CannTrust files response to Health Canada, names special committee members
Cannabis plants are photographed during the grand opening event for the CannTrust Niagara Greenhouse Facility in Fenwick, Ont., on Tuesday, June 26, 2018. (THE CANADIAN PRESS / Tijana Martin)
TORONTO -- The fate of CannTrust Holdings Inc. is in Health Canada's hands after the cannabis company formally responded to the regulator's finding that it was growing pot illegally at its Ontario greenhouse.
The licensed producer said Monday it officially submitted its response to Health Canada and it awaits the regulator's response, while an investigation into what transpired by CannTrust's special committee is "ongoing."
The federal regulator said it received CannTrust's response late on July 17 and reviewed it on July 18 and "will thoroughly review the information submitted and will take it into account in its decision making process."
"Health Canada will not hesitate to take additional action if it feels warranted to protect public health and safety," said spokesman Andre Gagnon in an emailed statement.
CannTrust's stock has fallen more than 40 per cent since early July, when it disclosed Health Canada's findings that the company had grown cannabis in several rooms at its Pelham, Ont. facility. The company said the unlicensed pot growing in question took place between October 2018 and March 2019, before the licences were issued for these five rooms in April 2019.
The regulator has put on hold 5,200 kilograms of CannTrust's inventory, including some samples that are undergoing testing, and the licensed producer voluntarily put on hold 7,500 kilograms of products linked to the unlicensed rooms.
As well, Health Canada has said that the company provided "false and misleading information" to its inspectors. Former CannTrust employee Nick Lalonde has said he was asked to put up fake walls and obscure unlicensed plants in photos that were submitted to federal regulators.
Health Canada said there are a number of enforcement tools it can use under the Cannabis Act, which include the suspension or cancellation of a federal licence or the issuance of administrative monetary penalties up to $1 million.
However, some CannTrust product that originated from the unlicensed rooms had been sold, including to various government retailers in Canada and to its Danish joint venture partner Stenocare, which has quarantined and blocked from sale five batches of product until regulators complete their probe.
And on July 11, CannTrust put a voluntary hold on all sale and shipments of its cannabis products as a precaution as the investigation continues.
As well, cultivation, sales and exporting of cannabis unless authorized under the Act are criminal activities, the penalties for which range from fines to imprisonment for up to 14 years in prison.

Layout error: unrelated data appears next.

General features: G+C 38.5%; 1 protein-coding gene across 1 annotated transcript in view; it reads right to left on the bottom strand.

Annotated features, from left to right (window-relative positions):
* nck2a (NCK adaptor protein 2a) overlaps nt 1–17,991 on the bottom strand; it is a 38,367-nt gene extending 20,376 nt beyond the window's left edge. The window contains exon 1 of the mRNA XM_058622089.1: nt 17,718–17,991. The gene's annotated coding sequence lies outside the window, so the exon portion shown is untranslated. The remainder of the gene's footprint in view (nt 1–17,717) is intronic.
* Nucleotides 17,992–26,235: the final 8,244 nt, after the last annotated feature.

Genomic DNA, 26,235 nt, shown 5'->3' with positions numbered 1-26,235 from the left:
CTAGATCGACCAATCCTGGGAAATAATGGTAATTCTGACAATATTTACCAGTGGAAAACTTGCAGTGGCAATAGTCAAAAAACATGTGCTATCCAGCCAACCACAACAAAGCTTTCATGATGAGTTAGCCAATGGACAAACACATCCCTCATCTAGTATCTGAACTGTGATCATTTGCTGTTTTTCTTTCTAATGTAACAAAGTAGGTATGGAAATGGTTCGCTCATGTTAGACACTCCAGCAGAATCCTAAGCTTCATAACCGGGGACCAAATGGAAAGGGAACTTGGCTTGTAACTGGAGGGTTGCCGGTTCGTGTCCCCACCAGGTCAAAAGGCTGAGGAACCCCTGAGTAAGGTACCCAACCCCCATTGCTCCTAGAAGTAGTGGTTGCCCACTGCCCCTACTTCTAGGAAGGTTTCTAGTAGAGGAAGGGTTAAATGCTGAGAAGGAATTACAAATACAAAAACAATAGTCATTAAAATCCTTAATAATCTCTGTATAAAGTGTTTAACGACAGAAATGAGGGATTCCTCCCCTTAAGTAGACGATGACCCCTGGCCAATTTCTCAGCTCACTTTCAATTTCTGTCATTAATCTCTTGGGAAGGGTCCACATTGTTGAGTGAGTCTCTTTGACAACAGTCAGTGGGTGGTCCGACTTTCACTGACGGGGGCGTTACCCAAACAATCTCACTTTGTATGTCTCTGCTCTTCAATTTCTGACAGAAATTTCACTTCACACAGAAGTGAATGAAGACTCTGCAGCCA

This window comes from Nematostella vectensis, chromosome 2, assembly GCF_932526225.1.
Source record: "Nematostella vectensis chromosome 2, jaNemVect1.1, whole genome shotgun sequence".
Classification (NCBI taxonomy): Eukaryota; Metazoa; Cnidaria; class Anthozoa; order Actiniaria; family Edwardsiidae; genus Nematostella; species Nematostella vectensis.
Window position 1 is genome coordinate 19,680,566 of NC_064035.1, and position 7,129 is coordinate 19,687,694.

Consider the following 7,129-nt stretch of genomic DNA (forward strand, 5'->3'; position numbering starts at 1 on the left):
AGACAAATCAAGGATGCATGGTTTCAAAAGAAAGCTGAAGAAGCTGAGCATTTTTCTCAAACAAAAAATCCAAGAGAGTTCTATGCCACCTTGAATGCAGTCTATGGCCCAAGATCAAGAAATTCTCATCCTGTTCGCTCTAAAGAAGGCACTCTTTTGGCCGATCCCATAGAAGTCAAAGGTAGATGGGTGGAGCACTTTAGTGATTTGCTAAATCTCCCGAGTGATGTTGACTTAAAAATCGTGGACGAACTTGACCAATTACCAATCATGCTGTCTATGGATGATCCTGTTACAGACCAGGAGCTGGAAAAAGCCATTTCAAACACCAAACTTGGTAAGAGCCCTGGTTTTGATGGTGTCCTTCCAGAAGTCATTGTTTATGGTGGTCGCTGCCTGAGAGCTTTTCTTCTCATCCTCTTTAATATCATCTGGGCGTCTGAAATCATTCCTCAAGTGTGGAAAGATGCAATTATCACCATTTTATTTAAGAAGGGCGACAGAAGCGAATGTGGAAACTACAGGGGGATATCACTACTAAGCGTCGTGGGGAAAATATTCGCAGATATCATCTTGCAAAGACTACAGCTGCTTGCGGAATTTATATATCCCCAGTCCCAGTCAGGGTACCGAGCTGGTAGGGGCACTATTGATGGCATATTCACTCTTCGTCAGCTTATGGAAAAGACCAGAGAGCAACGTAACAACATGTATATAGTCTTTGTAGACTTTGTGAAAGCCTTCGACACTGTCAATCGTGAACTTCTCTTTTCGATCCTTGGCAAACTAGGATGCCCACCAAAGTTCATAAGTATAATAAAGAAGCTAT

These provisions under Division 1 of the Cannabis Act "are primarily intended to address situations where possession, production, distribution, sale, and import/export of cannabis takes place outside the legal system (for example by unlicensed individuals or organizations)," said Health Canada spokeswoman Tammy Jarbeau in an emailed statement.
It is unclear whether this would apply in the case of CannTrust.
Health Canada said it is law enforcement that has the authority to take action against illegal cannabis activity and "against those who operate outside of the legal framework," Jarbeau added.
Matt Maurer, a cannabis lawyer with Torkin Manes, said lawmakers' intention when drafting those provisions of the Cannabis Act was to target illicit market sales and players.
However, if CannTrust or any other company is doing something that is not in accordance with their licence, it may fit the definition, he said.
"In this case, if what turns out to be true is that there were grow rooms that were not licensed then ... on a real technical definition, that would be illicit cannabis," he said.
That being said, whether heavier penalties would be levied will likely depend on the severity of the infraction, Maurer said.
Jumping ahead and growing in rooms before a licence is received is "pretty low on the scale," he said.
"Was it that they just got a head start, or was there a lot more to it?" Maurer said.
CannTrust on Monday offered more details on its previously-announced special committee that is investigating what happened, including naming U.S. sports executive Robert Marcovitch as its chairman.
Other members of the special committee are board directors Shawna Page, Mark Dawber, and John Kaden.
It added that the committee's mandate also includes making "recommendations to the Board of Directors regarding any actions to be taken by CannTrust as a result of the investigation, and to assess any impact on the Company's bio assets, inventory, sales and revenue."
The special committee "takes these issues very seriously" and it is committed to working with Health Canada to bring CannTrust into compliance, said Marcovitch.
"Although we want to move as quickly as possible, we are mindful of the critical need to be thorough," said Marcovitch, a board director and former chief executive of K2 Sports.
"We are determined to identify the root causes for all non-compliance issues, to take appropriate actions to address and remediate any issues with the Company's compliance culture and to restore trust in the Company."
On Monday, CannTrust shares closed at $3.56 on the Toronto Stock Exchange, down roughly two per cent from Friday's close of $3.62 and down sharply from $6.46 on July 5, prior to CannTrust's disclosure.